The HSE intends to procure a critical care clinical information system (CIS) in four Hospitals Groups, which it says may help improve mortality rates within units.
At present, there are 26 adult critical care units in Ireland, with 10 of these operating a CIS.
In addition, there is one active critical care CIS project currently being delivered in the Saolta University Health Care Group, which is due to be completed in 2023.
The Saolta project comprises an upgrade and data migration in Sligo University Hospital (SUH) and full system implementation in Portiuncula University Hospital; Mayo University Hospital; and Letterkenny University Hospital.
Developments in SUH were completed in May 2022 and work is underway to commission the remaining three sites in preparation for system implementation.
Upon completion of these projects, the number of critical care units serviced by a CIS will be 13.
The HSE has invited expressions of interest from suitably qualified services to provide support to model 3 or 4 hospitals that do not currently have a critical care CIS.
An implementation team will be established for the RCSI Hospital Group; Dublin Midlands Hospital Group; Ireland East Hospital Group; and South/South West Hospital Group to support project delivery.
In the request for expressions of interest, the HSE stated that within the critical care environment, “a lot of manual data is generated that must be stored centrally to facilitate access by the care teams.”
“This creates bulky paper files that are difficult to share, may be mislaid, and are time-consuming to search for relevant information,” according to the Executive.
“Manual data collection and transcribing may also be prone to transcription errors. As care complexity increases and new technologies are introduced, one of our challenges is the amount of data generated, the recording of said data, and its retention in both short- and long-term.”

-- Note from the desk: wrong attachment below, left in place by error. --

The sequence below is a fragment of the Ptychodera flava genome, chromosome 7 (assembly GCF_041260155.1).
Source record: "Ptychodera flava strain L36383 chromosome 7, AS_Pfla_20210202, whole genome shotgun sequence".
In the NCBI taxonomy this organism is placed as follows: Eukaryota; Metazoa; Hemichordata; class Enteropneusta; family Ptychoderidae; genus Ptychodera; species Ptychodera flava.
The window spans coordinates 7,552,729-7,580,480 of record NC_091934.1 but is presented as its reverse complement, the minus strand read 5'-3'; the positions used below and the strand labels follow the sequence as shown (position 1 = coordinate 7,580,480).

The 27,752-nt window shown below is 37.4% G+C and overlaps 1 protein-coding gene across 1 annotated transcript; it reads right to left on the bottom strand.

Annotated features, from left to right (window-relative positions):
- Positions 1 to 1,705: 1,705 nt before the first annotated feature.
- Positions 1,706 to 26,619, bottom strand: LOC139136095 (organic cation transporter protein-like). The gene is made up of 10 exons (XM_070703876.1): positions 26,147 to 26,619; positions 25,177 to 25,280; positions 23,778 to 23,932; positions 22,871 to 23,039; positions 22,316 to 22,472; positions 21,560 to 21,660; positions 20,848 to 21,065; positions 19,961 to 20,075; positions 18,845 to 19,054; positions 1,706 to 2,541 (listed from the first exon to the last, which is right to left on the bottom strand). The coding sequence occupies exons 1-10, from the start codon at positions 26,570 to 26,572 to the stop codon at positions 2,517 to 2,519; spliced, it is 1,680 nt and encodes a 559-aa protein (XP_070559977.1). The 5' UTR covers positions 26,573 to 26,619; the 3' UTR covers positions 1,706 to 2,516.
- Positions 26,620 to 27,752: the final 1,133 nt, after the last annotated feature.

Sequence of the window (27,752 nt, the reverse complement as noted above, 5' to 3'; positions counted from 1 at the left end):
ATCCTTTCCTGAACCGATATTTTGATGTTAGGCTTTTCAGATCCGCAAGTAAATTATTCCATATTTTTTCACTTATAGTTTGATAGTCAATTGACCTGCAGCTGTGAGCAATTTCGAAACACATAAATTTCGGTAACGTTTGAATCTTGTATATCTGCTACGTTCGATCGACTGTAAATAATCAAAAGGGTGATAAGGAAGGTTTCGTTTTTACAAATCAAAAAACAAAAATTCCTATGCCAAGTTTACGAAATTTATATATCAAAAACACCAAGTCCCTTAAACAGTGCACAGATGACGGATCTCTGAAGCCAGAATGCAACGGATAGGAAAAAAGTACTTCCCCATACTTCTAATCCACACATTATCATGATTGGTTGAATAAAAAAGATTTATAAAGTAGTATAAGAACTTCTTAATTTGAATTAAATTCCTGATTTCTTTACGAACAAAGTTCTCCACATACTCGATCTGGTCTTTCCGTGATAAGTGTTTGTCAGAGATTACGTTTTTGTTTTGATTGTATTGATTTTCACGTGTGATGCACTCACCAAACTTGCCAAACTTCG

To overcome these difficulties, the HSE stated there is a need to introduce the latest technology available to make critical care “a paper-light environment” that can integrate all the bedside devices and hospital-wide health systems.
“The availability of good clinical information on each site and across sites helps to optimise care and the safety of the care provided,” according to the HSE.
“In the critical care environment with high density clinical data points and complex patients, a CIS has the ability to facilitate data processing and display, automate routine patient care tasks, augment clinical decision-making, and improve patient safety.
“A key benefit from installation of a CIS is a continuous and integrated electronic patient record which can be used by all members of the wider multidisciplinary team caring for the patient. Additional benefits include increased efficiency, increased quality of care, reduced mortality and improved data availability, structure and security. It will also facilitate improved communication and information exchange, ensure all relevant patient data available at bedside to assist clinical decision making, reduce transcription time and ensure the availability of data for research.”
The Executive said there is evidence that CIS use “significantly improves” documentation quality and can increase the time available for patient-orientated tasks.
“They can shorten critical care length of stay without impacting any important outcomes. Recent studies show that CIS use may improve many important clinical outcomes, in particular there may be an improvement in mortality rates.”
The scope of the contract awarded to the eventual selected service provider includes the provision of hardware, software, middleware, configuration, installation, integration, implementation, training, support, and maintenance services.
The closing date for expressions of interest is 26 September.